Started trying again when our daughter was 9 months old for a year. I took Metformin again but wasn't very good with taking the 3 pills a day...usually just 1 or 2. Finally gave up at a year and found out I was pregnant with baby #2.

Even though I was on the Metformin, my periods were irregular and I'd go typically 35 days. I didn't ovulate at 14 days...closer to 21 or later. On paper I should be 2 weeks farther along in my pregnancy, but I knew better and my ultra sounds proved it. I have also figured out that I only "work" on my left side and that is where both babies have attached and grown. (I also have a heart shaped uterus which keeps the babes on one side). Fun, huh?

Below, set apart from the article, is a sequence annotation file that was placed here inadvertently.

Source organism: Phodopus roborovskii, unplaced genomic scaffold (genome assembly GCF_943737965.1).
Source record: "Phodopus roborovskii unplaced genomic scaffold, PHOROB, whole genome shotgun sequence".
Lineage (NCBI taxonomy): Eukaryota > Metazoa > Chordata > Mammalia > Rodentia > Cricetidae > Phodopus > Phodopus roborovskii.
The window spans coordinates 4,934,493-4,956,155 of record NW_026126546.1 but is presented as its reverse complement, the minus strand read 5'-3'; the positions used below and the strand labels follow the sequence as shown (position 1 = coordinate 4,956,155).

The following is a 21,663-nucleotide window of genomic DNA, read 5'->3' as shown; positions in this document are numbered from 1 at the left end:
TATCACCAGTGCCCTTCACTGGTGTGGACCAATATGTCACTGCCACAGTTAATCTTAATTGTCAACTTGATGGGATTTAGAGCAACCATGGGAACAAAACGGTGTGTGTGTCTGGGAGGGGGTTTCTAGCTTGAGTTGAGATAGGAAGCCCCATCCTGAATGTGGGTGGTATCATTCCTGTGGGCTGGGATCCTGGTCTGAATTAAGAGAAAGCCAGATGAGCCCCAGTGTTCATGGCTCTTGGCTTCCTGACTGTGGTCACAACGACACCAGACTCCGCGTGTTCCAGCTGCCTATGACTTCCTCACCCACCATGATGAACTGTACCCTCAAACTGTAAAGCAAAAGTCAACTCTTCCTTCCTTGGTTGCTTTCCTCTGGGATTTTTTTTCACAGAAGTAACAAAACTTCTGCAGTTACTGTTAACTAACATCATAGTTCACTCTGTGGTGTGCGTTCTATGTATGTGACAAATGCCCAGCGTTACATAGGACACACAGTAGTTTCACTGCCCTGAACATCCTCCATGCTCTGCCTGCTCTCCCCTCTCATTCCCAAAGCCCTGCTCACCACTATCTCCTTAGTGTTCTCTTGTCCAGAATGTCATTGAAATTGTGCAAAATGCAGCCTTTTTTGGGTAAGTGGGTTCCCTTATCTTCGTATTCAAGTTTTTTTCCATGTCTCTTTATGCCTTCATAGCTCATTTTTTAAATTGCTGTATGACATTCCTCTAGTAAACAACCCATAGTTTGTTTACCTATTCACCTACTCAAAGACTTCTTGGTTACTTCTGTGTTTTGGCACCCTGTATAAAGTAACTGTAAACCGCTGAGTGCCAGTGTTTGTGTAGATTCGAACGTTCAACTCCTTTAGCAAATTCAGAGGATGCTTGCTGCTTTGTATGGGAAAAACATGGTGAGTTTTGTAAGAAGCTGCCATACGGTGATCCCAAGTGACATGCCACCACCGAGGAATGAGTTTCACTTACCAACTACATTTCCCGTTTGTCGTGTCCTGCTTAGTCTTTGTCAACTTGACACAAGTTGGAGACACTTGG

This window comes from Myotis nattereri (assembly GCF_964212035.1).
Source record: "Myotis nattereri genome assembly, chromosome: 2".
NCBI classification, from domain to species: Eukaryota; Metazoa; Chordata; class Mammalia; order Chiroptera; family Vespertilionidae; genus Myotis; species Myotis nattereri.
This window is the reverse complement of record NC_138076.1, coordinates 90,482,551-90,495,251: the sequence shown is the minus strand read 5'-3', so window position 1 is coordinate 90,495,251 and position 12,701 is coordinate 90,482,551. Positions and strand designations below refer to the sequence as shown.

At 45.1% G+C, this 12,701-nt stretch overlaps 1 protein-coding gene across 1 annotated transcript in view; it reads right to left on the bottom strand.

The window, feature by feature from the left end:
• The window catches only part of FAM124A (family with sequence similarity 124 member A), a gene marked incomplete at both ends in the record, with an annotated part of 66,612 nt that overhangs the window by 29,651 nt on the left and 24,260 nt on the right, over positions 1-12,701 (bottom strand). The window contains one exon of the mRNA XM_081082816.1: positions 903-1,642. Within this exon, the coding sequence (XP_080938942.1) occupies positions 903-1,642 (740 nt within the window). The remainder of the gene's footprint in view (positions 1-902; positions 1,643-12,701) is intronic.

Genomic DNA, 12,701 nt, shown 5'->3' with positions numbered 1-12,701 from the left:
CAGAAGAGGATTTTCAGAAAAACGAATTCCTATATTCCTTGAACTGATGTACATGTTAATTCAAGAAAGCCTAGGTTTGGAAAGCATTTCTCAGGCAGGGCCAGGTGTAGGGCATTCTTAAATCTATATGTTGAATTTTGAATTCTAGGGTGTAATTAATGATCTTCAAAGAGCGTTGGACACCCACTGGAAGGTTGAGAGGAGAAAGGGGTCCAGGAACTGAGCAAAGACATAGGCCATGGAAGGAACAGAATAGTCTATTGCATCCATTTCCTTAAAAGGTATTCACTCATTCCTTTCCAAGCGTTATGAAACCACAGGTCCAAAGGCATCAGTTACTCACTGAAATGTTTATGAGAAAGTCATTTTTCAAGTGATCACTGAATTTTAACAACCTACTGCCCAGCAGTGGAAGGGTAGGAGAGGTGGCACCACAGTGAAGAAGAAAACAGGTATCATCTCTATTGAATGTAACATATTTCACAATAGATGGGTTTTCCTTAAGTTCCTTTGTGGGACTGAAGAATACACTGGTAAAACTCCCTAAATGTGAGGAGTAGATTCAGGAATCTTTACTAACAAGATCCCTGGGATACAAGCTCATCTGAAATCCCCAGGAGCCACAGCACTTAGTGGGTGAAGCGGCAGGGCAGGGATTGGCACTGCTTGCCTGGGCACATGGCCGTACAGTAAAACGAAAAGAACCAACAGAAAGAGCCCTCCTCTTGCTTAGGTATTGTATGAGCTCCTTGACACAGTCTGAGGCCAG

If it worked the first time, give it a serious try (unlike me) for a few extra months. I was 33 years old with the first pregnancy and am now 35 (36 next month) with this one.

Keep eating healthy, take the Metformin (as directed), and try to forget about it. :)

Good luck and best wishes! (from someone who has been there and done that!)



answers from Houston on

i tried a high protein low carb diet (atkins) which is supposed to boost your fertility in PCOS - worked for me lol



answers from Los Angeles on

I got pregnant with my son using glucophage (metformin). And just recently, we were surprised with a second pregnancy without using anything.

I have been drinking green smoothies which I am convinced has helped my body immensely. I was also running a lot.

Good luck!



answers from St. Louis on